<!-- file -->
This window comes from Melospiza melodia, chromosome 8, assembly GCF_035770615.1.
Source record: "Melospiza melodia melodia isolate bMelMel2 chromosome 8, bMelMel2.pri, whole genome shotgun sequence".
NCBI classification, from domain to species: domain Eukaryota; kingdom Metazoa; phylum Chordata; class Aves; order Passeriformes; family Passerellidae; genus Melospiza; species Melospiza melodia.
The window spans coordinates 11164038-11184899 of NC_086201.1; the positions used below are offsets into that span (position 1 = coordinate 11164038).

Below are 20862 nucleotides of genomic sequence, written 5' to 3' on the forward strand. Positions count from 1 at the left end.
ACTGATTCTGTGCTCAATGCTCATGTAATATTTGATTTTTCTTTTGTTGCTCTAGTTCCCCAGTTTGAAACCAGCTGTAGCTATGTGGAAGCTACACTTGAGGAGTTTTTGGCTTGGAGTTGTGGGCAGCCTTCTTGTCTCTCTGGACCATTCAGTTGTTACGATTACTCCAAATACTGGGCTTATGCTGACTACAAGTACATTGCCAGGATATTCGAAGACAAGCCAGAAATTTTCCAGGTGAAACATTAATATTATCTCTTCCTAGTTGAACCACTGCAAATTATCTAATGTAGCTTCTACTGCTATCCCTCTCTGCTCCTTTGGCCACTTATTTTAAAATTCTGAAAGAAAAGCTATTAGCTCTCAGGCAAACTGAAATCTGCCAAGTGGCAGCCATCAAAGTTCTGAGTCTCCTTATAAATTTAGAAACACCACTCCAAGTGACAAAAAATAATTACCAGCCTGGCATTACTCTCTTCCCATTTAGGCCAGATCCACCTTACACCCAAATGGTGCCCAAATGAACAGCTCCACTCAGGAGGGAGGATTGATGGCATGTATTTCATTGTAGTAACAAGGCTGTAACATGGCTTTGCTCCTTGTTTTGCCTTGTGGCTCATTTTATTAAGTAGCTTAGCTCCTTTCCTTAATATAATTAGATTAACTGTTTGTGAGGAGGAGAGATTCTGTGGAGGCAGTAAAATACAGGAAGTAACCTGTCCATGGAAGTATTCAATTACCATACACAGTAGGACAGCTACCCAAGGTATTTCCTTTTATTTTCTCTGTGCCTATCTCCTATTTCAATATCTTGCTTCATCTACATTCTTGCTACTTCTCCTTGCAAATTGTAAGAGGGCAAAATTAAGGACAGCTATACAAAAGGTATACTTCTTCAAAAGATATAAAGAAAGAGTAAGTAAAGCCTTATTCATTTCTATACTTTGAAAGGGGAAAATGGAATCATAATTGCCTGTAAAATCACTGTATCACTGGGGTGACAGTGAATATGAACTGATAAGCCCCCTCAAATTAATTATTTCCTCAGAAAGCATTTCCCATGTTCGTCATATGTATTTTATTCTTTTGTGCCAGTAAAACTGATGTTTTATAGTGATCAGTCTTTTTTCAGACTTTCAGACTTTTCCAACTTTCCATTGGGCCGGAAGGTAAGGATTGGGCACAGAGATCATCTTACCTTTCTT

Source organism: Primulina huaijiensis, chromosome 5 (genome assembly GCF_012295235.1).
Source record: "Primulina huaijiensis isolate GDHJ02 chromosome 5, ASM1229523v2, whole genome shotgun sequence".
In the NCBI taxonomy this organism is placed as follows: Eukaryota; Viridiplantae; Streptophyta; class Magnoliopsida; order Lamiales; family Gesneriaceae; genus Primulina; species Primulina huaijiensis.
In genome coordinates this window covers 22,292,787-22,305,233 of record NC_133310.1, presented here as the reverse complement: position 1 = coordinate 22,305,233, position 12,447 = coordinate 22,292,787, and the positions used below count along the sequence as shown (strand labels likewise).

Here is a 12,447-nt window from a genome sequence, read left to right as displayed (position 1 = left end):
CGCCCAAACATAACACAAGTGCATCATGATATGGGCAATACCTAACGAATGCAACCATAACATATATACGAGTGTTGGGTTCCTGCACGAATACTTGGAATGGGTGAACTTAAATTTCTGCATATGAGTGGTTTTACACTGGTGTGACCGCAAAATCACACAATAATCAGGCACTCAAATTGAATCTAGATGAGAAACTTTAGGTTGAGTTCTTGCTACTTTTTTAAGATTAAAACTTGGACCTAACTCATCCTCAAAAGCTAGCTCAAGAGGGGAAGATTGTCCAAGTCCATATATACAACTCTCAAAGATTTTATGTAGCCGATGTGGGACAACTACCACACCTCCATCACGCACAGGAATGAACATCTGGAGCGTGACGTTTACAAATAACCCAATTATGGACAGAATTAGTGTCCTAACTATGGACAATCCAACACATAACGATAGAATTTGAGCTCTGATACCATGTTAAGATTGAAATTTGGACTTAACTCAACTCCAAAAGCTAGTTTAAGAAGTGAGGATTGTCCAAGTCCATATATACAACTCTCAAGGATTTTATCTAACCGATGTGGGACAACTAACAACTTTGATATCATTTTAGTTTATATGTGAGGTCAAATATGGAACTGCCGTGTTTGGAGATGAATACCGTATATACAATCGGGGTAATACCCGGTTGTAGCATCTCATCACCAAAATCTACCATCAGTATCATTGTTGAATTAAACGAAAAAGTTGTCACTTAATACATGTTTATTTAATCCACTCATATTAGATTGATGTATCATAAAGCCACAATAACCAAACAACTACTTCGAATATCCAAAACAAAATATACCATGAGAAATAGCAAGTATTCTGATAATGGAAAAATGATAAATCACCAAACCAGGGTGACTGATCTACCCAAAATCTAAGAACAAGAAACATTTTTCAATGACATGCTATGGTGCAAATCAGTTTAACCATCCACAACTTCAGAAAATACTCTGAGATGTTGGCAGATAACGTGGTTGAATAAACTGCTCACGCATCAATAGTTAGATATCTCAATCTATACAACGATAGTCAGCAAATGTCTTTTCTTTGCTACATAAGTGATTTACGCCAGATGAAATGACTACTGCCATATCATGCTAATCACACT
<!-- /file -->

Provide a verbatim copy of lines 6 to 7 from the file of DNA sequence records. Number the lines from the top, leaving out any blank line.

ACTGATTCTGTGCTCAATGCTCATGTAATATTTGATTTTTCTTTTGTTGCTCTAGTTCCCCAGTTTGAAACCAGCTGTAGCTATGTGGAAGCTACACTTGAGGAGTTTTTGGCTTGGAGTTGTGGGCAGCCTTCTTGTCTCTCTGGACCATTCAGTTGTTACGATTACTCCAAATACTGGGCTTATGCTGACTACAAGTACATTGCCAGGATATTCGAAGACAAGCCAGAAATTTTCCAGGTGAAACATTAATATTATCTCTTCCTAGTTGAACCACTGCAAATTATCTAATGTAGCTTCTACTGCTATCCCTCTCTGCTCCTTTGGCCACTTATTTTAAAATTCTGAAAGAAAAGCTATTAGCTCTCAGGCAAACTGAAATCTGCCAAGTGGCAGCCATCAAAGTTCTGAGTCTCCTTATAAATTTAGAAACACCACTCCAAGTGACAAAAAATAATTACCAGCCTGGCATTACTCTCTTCCCATTTAGGCCAGATCCACCTTACACCCAAATGGTGCCCAAATGAACAGCTCCACTCAGGAGGGAGGATTGATGGCATGTATTTCATTGTAGTAACAAGGCTGTAACATGGCTTTGCTCCTTGTTTTGCCTTGTGGCTCATTTTATTAAGTAGCTTAGCTCCTTTCCTTAATATAATTAGATTAACTGTTTGTGAGGAGGAGAGATTCTGTGGAGGCAGTAAAATACAGGAAGTAACCTGTCCATGGAAGTATTCAATTACCATACACAGTAGGACAGCTACCCAAGGTATTTCCTTTTATTTTCTCTGTGCCTATCTCCTATTTCAATATCTTGCTTCATCTACATTCTTGCTACTTCTCCTTGCAAATTGTAAGAGGGCAAAATTAAGGACAGCTATACAAAAGGTATACTTCTTCAAAAGATATAAAGAAAGAGTAAGTAAAGCCTTATTCATTTCTATACTTTGAAAGGGGAAAATGGAATCATAATTGCCTGTAAAATCACTGTATCACTGGGGTGACAGTGAATATGAACTGATAAGCCCCCTCAAATTAATTATTTCCTCAGAAAGCATTTCCCATGTTCGTCATATGTATTTTATTCTTTTGTGCCAGTAAAACTGATGTTTTATAGTGATCAGTCTTTTTTCAGACTTTCAGACTTTTCCAACTTTCCATTGGGCCGGAAGGTAAGGATTGGGCACAGAGATCATCTTACCTTTCTT

Source organism: Primulina huaijiensis, chromosome 5 (genome assembly GCF_012295235.1).